When I joined HMRC from school in the 70's Centre 1 hadn't been open very long and was going to be the first of a newly centralised system of about a dozen offices throughout the country.  Centre 2 was on the cards and was at Shipley and I remember having an afternoon out to go and visit the Shipley offices to see what it was all about.

Needless to say this never took off.  Then IWG(C) came in (Inspectors Work & Grading (Committee)) where smaller offices would close if there wasn't the technical work for Inspectors.  I worked in one of those offices that closed (Matlock) because it covered a lot of rural Derbyshire where there were lots of farms but not a lot of technical corporation tax.  

What comes around goes around but let's hope they spend to put the technology in place and , more importantly, it works!!

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Replying to MichaelH:
David Ross
By davidross
15th Nov 2015 11:00

Exactly what I remember from when I joined Inland Revenue, 1975

There were to be 13 regional centres and I expected to be shifted from Bournemouth to Portsmouth. I understand it never happened because Ricky Tomlinson and his friends ran the longest ever building dispute in Bootle. This allowed enough time for the powers that be to realise what a [***]-up Centre 1 was (same computer type as the DVLA, also notorious in the 1970s)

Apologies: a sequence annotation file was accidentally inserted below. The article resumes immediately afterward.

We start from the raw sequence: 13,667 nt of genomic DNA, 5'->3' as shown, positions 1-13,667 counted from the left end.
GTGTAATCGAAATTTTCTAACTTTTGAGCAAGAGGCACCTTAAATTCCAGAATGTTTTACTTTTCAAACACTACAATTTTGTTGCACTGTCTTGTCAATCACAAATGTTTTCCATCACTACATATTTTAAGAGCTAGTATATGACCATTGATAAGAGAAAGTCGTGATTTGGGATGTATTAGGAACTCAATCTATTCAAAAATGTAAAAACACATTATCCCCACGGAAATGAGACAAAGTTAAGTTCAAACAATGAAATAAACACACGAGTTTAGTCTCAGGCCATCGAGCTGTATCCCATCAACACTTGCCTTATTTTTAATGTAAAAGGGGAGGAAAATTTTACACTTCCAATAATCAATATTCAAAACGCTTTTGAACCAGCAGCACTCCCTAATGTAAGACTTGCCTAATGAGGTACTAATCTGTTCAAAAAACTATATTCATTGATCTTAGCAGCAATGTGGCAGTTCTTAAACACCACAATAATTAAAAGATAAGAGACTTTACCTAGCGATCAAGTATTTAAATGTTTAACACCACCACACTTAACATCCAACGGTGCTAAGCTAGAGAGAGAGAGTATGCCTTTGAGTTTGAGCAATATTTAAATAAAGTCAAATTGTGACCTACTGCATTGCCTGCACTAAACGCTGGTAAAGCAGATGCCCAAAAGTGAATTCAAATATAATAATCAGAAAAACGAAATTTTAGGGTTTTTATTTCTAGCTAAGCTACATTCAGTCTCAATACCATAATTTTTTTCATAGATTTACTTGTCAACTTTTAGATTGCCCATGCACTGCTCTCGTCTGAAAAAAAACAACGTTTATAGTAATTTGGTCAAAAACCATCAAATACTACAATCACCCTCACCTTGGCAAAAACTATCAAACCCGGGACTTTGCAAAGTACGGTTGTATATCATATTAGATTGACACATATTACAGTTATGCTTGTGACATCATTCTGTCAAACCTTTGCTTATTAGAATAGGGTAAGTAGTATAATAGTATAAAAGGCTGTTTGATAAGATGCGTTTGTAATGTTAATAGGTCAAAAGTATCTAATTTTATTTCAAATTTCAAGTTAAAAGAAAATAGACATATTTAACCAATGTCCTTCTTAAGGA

Later a re-think brought about PLANET - also 13 centres I think - the Tax Man seems to have a fascination with that unlucky number!

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By AndrewV12
13th Nov 2015 14:40

I had a feeling this topic would pop up today

Stratford will be my regional  centre, why close down the Chelmsford, Norwich, Colchester ....branches.

 

Does this mean if I have to have a meeting with HMRC I have to travel to Stratford, I hope not, I have a feeling these new centres are created to target tax evasion and those that participate in it, unsure how the rest us who do not promote or use tax evasion schemes will get on.  

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paddle steamer
By DJKL
13th Nov 2015 17:06

So then, which bright spark thought  that thirteen centres was a good number to reassure the public, Dan Brown perhaps? 

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By carolelmcarre
13th Nov 2015 23:56

Blue Sky Thinking - out of the Box No?